It is the desire of THE OLD PINE BOX to lessen the strain of the death process on those
who must endure it, be it with our coffins or through the information we can provide on
this site. If you have any questions you would like to see answered here, just send them
along. We'll do our best to provide the most accurate information possible.

Q- Are pine coffins really still legal?
A- Yes, they are. Though effective marketing techniques have made metal sealer caskets
very common, there are no laws restricting pine box coffins. Simple pine coffins are even
required by some religions, such as
Orthodox Judaism.

Q- But doesn't the coffin have to be sealed?
A- Not in most cases. The so called "protective" sealer caskets are a marketing ploy and
nothing more. The
Funeral Rule forbids morticians from claiming these coffins are required
by law or have any preservative benefits. Some mausoleums have even banned sealer
caskets due to problems with them exploding. However in rare instances, such as
transporting non-embalmed remains by air, a sealed casket may be required by airline
policy.

Q- If I use a pine coffin do I also need to use a vault or grave liner?
A- This is not dependant on the type of coffin you use but on the cemetery where it will be
interred. No law requires these items but many cemetery policies insist on them.

Q- What are vaults and grave liners, what is their purpose, and what if I don't want to use one?
A- Vaults and grave liners can be concrete, steel, or fiberglass. Vaults usually have a bottom, sides and a lid which is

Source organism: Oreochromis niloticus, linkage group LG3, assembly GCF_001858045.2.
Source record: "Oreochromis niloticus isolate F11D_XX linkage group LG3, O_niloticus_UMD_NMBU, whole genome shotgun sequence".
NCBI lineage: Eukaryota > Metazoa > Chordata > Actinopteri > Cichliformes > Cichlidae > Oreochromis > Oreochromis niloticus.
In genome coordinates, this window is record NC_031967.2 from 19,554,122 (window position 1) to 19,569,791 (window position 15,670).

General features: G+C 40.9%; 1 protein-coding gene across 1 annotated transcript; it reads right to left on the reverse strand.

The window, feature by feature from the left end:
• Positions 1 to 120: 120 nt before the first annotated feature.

put in place after the coffin has been placed inside. Liners are bottomless and lowered over the coffin. The only
function of these items is to prevent ground settlement as the coffin degrades. If you want to avoid using a vault or
liner you can purchase your plot from a cemetery that doesn't require them, you can be interred in a "green" cemetery
such as those being created by
Memorial Ecosystems, or you can be interred on your own property.

Q- Is legal to be buried on your own property?
A- In most states, yes. You must check with your local zoning department but this is often an option that people are
not aware of. The location of any home burial must be filed with the local registrar.  

Q- Do you still have to use a funeral director if you have a home burial?
A- Most states have no law requiring the use of a funeral director, regardless of the means of disposition. All funeral
arrangements can be handled by family or friends provided the proper paperwork and permits are obtained. You can
learn more about this from
Final Passages. You can also visit funeralethics.org
for a state by state guide to consumers' funeral rights.

Q- If I do use a funeral director, how can I be sure I get an ethical one?
A- Shop around, try to find one that is independently rather than corporately owned, take a friend with you, trust your
intuition, and join the
Funeral Consumers Alliance (FCA). The FCA is a non-profit organization which has the
cooperation of ethical funeral homes across the country. There may be a local chapter of the FCA in your area, visit
their web site to find out.

A Note For Your Protection :
A Federal Trade Commission (FTC) Law known as the Funeral Rule protects your rights as follows:

~ No funeral home may refuse to accept a coffin from an outside source.
~ No funeral home may charge a fee or in any way alter their prices for handling a coffin from an outside
source.
~ No funeral home may attempt to pressure a buyer against using a coffin from an outside source.

If you would like to receive a FREE copy of the FTC booklet "Funerals: A Consumer's Guide"
please
contact us with your request
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